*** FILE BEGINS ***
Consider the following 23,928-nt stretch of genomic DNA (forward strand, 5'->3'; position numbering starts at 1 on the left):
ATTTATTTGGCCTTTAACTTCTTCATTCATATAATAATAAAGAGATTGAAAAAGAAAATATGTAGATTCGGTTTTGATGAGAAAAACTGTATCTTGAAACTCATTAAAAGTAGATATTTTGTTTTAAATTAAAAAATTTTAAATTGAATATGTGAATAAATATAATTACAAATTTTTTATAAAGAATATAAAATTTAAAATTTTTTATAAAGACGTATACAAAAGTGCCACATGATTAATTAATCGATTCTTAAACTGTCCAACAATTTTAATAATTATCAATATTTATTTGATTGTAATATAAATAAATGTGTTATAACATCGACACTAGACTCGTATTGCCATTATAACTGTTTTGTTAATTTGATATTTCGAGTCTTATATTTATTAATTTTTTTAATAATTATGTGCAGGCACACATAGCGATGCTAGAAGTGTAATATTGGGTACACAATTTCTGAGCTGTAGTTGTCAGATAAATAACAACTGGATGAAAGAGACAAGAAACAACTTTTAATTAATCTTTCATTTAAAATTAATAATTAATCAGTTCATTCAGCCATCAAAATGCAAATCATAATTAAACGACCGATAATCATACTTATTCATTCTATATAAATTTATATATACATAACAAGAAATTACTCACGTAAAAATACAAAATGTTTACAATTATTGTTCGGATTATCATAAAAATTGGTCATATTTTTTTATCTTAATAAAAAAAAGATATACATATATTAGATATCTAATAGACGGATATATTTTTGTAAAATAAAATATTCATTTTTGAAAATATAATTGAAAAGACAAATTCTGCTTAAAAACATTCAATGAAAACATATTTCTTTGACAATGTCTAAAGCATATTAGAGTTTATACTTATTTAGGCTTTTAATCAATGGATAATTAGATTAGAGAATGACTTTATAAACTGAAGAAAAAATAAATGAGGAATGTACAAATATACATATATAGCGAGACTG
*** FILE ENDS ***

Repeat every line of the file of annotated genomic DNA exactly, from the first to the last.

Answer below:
Consider the following 23,928-nt stretch of genomic DNA (forward strand, 5'->3'; position numbering starts at 1 on the left):
ATTTATTTGGCCTTTAACTTCTTCATTCATATAATAATAAAGAGATTGAAAAAGAAAATATGTAGATTCGGTTTTGATGAGAAAAACTGTATCTTGAAACTCATTAAAAGTAGATATTTTGTTTTAAATTAAAAAATTTTAAATTGAATATGTGAATAAATATAATTACAAATTTTTTATAAAGAATATAAAATTTAAAATTTTTTATAAAGACGTATACAAAAGTGCCACATGATTAATTAATCGATTCTTAAACTGTCCAACAATTTTAATAATTATCAATATTTATTTGATTGTAATATAAATAAATGTGTTATAACATCGACACTAGACTCGTATTGCCATTATAACTGTTTTGTTAATTTGATATTTCGAGTCTTATATTTATTAATTTTTTTAATAATTATGTGCAGGCACACATAGCGATGCTAGAAGTGTAATATTGGGTACACAATTTCTGAGCTGTAGTTGTCAGATAAATAACAACTGGATGAAAGAGACAAGAAACAACTTTTAATTAATCTTTCATTTAAAATTAATAATTAATCAGTTCATTCAGCCATCAAAATGCAAATCATAATTAAACGACCGATAATCATACTTATTCATTCTATATAAATTTATATATACATAACAAGAAATTACTCACGTAAAAATACAAAATGTTTACAATTATTGTTCGGATTATCATAAAAATTGGTCATATTTTTTTATCTTAATAAAAAAAAGATATACATATATTAGATATCTAATAGACGGATATATTTTTGTAAAATAAAATATTCATTTTTGAAAATATAATTGAAAAGACAAATTCTGCTTAAAAACATTCAATGAAAACATATTTCTTTGACAATGTCTAAAGCATATTAGAGTTTATACTTATTTAGGCTTTTAATCAATGGATAATTAGATTAGAGAATGACTTTATAAACTGAAGAAAAAATAAATGAGGAATGTACAAATATACATATATAGCGAGACTG